For all the wrangling about the future of U.S. spaceflight, the New York Times had an article to remind us today that the U.S. not only has the largest spaceflight program in the world (NASA), but also the second largest space flight program in the world (DoD).

http://www.nytimes.com/2012/06/05/science/space/repurposed-telescope-may-explore-secrets-of-dark-energy.html

I think the real consternation comes from the fact that all spaceflight that has a compelling rationale is unmanned.  This rise of the robots in the budget somehow has people confused about what our space programs are capable of.

Cluster Activities (Continued)

The Massachusetts Tech Leadership Council is a really great organization.  I’m not sure how they get their members to pony up for the services that they provide (I’d like to know for my activities in Pittsburgh!), but having a professional cluster organizer like Elizabeth Newstadt and an organizational hub for promotion of the entire industry is fantastic.  I’ve heard that there are some frictions from the fact that the cluster crosses state lines and it is the “Mass TLC” as opposed to a New England-wide organization.  Still, the degree of organization that the cluster centered on Boston has is astounding.  A good deal of credit for this goes to the Mass TLC.  As an example, the survey they do of the robotic cluster is fantastic.  The other clusters should undertake similar surveys which would increase the value of Boston’s survey exponentially.

On the other coast, the San Francisco Bay Area is clamorous and still fairly ill defined–by which I mean there are a lot of people who may or may not be a part of the robotics industry.  Many robotics people think of themselves as being in the medical device industry, software, or electronic hardware–but not necessarily robotics per se.  On top of that, tons of people in the Bay who are not in robotics professionally provide the clamor and enthusiasm.  For example, all of my personal friends that build and fly drones for fun live in California.  I’m from back East, so the selection bias should run against the Bay.  They just love technology, nerdiness, and doing “your own thing” in the Bay–and robots fit the bill perfectly.  In fairly short order, I suspect that Andra Keay and the other folks behind the Silicon Valley Robotics Cluster and Robot Launch Pad will provide some of the rally flags to bring order to this energy–then the valley will be a sight to behold.  The Silicon Valley robotics people I’ve met think that their community needs to catch-up to Pittsburgh and Boston, but this probably only makes them dangerous since my data is starting to show that they are equal anyone.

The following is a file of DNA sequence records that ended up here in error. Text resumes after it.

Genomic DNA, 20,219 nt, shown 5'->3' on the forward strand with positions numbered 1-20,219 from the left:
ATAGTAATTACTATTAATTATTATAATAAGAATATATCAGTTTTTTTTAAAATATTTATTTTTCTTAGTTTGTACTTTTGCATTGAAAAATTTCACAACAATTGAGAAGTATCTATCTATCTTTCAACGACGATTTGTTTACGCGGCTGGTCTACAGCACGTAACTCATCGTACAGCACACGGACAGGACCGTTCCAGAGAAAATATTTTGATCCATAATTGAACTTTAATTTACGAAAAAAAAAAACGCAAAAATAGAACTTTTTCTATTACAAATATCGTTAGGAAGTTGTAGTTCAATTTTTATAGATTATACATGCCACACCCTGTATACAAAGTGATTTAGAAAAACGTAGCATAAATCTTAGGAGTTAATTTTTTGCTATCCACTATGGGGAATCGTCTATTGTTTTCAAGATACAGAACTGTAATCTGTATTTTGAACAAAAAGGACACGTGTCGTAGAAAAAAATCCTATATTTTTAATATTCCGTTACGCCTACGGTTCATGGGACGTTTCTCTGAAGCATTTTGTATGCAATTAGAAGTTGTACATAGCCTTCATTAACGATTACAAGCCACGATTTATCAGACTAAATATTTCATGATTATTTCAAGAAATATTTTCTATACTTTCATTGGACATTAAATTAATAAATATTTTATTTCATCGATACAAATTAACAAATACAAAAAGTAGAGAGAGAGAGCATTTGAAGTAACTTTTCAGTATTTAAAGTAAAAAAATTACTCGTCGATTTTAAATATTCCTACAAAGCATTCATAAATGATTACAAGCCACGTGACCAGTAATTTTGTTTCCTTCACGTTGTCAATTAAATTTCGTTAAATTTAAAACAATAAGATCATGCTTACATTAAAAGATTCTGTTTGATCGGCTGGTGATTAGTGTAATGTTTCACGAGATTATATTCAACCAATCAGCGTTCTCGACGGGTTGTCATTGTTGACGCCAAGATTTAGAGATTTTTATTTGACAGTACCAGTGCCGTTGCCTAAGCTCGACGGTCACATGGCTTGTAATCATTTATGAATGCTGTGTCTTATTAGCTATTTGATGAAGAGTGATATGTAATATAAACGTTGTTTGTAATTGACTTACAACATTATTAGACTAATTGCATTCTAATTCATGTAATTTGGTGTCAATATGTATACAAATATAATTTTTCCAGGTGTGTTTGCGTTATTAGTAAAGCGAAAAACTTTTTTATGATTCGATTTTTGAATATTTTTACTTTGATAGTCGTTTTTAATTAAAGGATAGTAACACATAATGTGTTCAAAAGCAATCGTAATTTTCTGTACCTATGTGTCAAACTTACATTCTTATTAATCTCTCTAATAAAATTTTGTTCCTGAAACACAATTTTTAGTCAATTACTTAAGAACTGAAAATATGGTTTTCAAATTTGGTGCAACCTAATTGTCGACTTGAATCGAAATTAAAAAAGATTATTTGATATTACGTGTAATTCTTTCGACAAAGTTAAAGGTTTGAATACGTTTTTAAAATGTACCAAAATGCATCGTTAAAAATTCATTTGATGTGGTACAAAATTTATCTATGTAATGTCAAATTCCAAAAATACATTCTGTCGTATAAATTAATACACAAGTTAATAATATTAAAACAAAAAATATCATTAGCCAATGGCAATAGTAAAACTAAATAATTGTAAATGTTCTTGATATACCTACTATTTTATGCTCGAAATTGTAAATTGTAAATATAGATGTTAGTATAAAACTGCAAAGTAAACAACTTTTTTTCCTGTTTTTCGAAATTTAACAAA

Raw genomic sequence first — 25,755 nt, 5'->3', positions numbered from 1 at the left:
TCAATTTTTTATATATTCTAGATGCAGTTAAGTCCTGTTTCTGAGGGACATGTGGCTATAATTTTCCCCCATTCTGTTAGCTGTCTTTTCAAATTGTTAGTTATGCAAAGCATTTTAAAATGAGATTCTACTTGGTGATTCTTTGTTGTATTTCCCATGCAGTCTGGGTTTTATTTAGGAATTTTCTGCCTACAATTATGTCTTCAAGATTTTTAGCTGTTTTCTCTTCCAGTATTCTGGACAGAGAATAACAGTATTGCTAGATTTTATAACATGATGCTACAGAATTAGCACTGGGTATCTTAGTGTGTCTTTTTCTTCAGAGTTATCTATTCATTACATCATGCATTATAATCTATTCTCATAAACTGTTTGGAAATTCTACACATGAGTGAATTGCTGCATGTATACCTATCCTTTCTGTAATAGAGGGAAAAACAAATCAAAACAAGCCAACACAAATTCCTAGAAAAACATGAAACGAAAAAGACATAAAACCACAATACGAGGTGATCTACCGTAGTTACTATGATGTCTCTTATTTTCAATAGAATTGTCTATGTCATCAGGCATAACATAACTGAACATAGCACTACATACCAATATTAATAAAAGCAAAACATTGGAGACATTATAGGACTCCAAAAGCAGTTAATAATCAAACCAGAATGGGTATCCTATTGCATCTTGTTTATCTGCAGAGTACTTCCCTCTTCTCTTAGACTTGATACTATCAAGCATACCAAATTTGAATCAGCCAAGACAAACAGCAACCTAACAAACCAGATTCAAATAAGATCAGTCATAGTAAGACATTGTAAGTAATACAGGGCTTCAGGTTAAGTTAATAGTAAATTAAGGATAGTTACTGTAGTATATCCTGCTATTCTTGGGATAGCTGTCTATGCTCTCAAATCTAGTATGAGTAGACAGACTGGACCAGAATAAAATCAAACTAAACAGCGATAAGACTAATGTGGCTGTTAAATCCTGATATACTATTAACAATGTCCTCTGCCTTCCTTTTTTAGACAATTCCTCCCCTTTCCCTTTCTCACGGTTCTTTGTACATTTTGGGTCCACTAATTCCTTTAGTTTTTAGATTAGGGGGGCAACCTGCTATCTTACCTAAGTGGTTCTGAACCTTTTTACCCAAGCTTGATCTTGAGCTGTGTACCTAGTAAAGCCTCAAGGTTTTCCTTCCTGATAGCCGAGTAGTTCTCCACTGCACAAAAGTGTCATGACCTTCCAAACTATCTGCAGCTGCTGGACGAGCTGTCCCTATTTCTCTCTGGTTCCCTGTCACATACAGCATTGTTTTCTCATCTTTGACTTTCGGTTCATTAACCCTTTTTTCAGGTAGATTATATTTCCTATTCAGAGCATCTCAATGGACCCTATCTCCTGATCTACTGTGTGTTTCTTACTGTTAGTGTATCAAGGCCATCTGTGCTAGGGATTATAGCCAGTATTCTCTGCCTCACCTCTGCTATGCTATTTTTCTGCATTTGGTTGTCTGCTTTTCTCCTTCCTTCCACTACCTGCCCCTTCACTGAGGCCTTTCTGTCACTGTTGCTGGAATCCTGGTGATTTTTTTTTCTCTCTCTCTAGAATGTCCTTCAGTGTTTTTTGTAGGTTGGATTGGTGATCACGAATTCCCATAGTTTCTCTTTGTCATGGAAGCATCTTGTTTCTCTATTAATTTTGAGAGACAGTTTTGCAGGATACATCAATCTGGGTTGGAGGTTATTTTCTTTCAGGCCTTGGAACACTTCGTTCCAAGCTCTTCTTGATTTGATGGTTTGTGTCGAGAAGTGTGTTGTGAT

Pittsburgh is a small community.  It is really great–everyone is super friendly and if you’re in robotics everyone knows everyone.  If you find yourself in Pittsburgh, I would be happy to introduce you to them and they will be nothing but good to you.  Things can happen really quickly because there is high degree of trust and community spirit.  My personal take on the robotics community in Pittsburgh is that there are things that need to be done collectively to get to the next level (VC education, a robotics incubator, more diversity of academic research, etc.).  The personal dealing model is going to be helpful, but not sufficient, to get the Allegheny robotics cluster to grow to the size that the region wants it too.  More formal organizations, supported by bottom-up enthusiasm for things like happy hours, meet-ups, and demos is going to be required for the Pittsburgh robotics cluster to scale.